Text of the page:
Regardless of what security tools and protocols are put in place by retailers -- or really any institution that houses sensitive consumer information – there inevitably will always be a weak link, potentially exposing millions of credit cards into a burgeoning online black market where criminal syndicates are doing a brisk business selling stolen cards in bulk.
Of course, when credit cards are sold and eventually cloned, it’s the financial institution that’s left holding the bag. Following a wide scale breach, banks are often left with two options. They can either replace all of the cards that have been compromised or they can selectively replace cards that they know have been cloned and are about to be used in a fraudulent transaction. However, replacing hundreds of thousands of credit cards that may or may not have been breached is simply not an economically feasible strategy for many banks – it’s cost-prohibitive, inconvenient for their customers who increasingly have their card accounts linked to a variety of services, and creates an opportunity for bad publicity.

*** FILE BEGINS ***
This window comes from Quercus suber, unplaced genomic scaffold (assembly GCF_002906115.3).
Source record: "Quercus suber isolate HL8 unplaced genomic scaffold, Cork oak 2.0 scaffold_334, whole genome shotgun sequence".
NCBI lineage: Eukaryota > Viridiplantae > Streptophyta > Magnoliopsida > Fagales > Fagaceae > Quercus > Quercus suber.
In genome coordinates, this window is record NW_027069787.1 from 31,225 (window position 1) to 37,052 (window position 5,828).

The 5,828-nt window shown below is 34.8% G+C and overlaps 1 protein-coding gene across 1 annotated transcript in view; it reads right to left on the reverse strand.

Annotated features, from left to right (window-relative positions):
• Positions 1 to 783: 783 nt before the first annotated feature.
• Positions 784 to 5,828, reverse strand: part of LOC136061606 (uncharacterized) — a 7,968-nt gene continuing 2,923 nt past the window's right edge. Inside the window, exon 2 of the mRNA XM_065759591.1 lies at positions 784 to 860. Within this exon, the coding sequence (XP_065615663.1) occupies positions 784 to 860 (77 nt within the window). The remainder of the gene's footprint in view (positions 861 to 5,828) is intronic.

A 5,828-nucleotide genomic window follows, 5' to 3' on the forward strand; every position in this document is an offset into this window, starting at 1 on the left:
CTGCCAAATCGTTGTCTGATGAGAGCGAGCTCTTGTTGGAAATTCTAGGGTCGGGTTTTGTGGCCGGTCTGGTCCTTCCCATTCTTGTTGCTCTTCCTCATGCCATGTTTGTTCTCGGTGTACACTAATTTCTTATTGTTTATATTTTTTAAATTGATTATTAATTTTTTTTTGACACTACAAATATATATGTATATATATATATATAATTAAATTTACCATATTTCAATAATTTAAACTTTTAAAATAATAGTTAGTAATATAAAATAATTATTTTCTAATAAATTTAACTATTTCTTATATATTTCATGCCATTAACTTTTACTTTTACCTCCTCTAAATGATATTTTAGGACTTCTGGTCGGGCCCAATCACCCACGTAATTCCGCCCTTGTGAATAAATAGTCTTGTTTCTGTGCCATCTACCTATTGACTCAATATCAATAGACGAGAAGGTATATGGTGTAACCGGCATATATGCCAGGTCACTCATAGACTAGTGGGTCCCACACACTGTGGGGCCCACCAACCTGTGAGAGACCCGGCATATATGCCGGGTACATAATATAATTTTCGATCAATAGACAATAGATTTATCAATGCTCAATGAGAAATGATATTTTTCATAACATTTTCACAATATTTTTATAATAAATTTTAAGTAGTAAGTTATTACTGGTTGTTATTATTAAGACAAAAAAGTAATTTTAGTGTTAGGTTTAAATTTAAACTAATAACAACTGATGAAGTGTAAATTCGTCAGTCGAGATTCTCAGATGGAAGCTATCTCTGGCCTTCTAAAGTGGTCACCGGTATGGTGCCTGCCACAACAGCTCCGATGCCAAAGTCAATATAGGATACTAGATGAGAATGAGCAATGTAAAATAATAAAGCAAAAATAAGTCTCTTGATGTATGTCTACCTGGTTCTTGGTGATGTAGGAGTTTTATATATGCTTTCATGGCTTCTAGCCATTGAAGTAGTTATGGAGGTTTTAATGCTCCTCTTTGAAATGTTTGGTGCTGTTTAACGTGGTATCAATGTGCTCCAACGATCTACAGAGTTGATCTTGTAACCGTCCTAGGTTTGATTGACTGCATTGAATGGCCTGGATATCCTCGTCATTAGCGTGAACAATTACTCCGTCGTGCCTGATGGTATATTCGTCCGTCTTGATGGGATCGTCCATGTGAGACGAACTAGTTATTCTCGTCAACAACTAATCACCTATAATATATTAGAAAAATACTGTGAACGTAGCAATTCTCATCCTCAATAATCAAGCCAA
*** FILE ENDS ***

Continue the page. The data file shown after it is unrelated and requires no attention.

Clearly, if a bank could proactively pinpoint only the card accounts that have been compromised and cloned prior to any fraud being committed, they could meet their security obligations to their customers, save money, and most importantly, keep their IT staff focused on core strategic initiatives.
A leading US-based bank, with more than $26 billion in assets has managed to do just this. By monitoring black markets, the company was able to obtain a list of its customers whose debit and credit cards had been compromised and act accordingly only on those accounts before any unauthorized use actually occurred. The bank even admitted that having this capability is a game-changer for the organization. To read the full case study, click here.